Category Archive: middle school

Taking Stock: Moving Forward

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As teachers, how might we reflect on our own practice in a way that could make a difference for our students next year? Here are a few lenses for setting some goals…

Nurturing a Sense of Optimism Through Vertical Visits

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Although this time of year predictably proves to be extremely busy, creatively scheduling a little bit of time to visit at least some of your next-year’s writers can pay valuable dividends.

Trust the Kids

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Finding ways to trust kids, it might be said, creates more space for learning. In this post, I offer a few ways trust can be manifested in a writing workshop…

Where is the Attention?

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Sometimes it can be difficult to imagine creating or allowing a wider audience to read our students’ writing. But there is great possibility in doing so. It just takes a shift in attention…

Time to Write

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Donald Murray, author of the seminal text A Writer Teaches Writing (Houghton Mifflin, 1985), teaches us that one of the most important things to a writer is time, time to write.  But with the many time constraints faced by teachers, how can we be thinking about time in ways that make a difference for our students?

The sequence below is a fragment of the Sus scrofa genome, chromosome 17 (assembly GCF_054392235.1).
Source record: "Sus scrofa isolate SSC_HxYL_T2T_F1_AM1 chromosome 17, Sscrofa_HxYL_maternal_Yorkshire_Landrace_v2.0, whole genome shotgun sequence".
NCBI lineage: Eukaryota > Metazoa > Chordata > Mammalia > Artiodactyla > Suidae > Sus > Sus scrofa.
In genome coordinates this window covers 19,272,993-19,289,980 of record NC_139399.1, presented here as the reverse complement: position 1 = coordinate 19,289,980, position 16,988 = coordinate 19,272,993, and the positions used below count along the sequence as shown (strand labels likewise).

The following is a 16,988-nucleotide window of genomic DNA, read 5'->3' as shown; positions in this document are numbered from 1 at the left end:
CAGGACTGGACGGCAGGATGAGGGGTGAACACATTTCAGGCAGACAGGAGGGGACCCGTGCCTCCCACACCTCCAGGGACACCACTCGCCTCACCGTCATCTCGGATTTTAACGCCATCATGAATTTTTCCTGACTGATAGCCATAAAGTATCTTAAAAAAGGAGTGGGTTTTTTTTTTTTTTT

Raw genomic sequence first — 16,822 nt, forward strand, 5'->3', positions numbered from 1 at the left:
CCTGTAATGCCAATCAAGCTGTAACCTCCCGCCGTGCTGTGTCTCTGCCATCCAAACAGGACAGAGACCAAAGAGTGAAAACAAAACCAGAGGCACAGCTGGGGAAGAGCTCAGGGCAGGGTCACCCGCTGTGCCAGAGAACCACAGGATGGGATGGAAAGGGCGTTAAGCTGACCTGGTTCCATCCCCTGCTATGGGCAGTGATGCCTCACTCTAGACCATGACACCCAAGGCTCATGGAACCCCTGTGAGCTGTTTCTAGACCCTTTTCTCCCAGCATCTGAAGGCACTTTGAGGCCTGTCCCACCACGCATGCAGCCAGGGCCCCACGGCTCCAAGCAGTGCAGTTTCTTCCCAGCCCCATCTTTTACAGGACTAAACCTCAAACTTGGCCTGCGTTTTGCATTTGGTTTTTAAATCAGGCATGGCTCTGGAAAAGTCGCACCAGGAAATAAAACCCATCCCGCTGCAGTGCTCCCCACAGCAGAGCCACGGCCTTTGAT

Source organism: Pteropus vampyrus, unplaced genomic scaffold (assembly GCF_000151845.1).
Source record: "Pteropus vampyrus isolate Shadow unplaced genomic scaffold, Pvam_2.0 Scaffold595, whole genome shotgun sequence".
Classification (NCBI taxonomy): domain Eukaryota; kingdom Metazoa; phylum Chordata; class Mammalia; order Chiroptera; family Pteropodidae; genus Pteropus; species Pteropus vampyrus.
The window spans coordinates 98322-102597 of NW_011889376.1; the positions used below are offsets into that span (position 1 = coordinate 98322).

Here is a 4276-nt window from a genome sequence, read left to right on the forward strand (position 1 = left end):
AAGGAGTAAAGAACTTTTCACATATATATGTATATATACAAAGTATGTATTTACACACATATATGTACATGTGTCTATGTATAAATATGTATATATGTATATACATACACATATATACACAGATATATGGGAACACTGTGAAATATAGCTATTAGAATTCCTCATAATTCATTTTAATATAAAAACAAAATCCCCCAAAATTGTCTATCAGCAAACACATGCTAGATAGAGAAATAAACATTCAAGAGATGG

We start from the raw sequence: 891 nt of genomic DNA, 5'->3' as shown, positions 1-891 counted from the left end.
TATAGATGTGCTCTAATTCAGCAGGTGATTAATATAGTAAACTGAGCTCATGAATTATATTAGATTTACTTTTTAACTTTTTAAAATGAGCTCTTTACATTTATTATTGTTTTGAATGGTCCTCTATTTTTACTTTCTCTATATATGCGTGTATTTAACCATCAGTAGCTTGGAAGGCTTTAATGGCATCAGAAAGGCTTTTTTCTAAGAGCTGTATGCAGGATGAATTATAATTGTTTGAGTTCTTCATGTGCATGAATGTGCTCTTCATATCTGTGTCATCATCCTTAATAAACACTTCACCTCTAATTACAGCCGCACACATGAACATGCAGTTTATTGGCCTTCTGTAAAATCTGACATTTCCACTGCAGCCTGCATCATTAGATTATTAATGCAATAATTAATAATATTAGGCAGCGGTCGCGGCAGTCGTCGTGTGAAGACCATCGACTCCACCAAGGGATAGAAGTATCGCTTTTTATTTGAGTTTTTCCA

Rethinking Learning Targets

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We all want to support and nurture inspired writers who work independently. So how might we carefully avoid creating uninspiring, teacher-dependent environments for learning? I present a few ideas here…

Strengthening Writing Partnerships, Part 2

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In my previous November post about partnerships, three ideas were shared: (1) Study existing partnerships to assess current and potential effectiveness; (2) Teach a replicable process for meaningful revision; and (3) Teach writers how to create process pages.  Today I will share just a few more strategies for supporting and strengthening writing partnerships…

Strengthening Writing Partnerships, Part I

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A writing partner provides a sounding board and creates a social opportunity for feedback, criticism, and notions of what improvement could look like or sound like. The problem with partnerships, however, is that left to their own devices kids are not very good at being partners. How can we help kids get better? Here are a few strategies…

Writing Conferences: What to Do When a Writer Doesn’t Say Much?

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When conferring with a writer, our big aim is to engage in a meaningful conversation with the student about his or her writing.  An individual writing conference is likely the single most effective way for a teacher to help move a writer forward. But many times, even with our best intentions and attempts at “training” students how to converse during a conference, the student will sometimes say something curt, like, “Good.”  Or, “It’s fine.”  Silence.  That’s it.  That’s all they have to say. What to do?  Fear not!  Conferring Carl suggests six strategies to help teachers address this situation…

Different Ways to Use Checklists in Writing Workshop

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Student-facing checklists can be a powerful tool.  While rubrics are helpful for teachers, checklists are helpful for students.  Checklists can serve to provide clear targets for writers as they strive to craft pieces of writing. But what might be different ways to use them in your writing workshop? Read to find out…

Enlisting Writing Support from Parents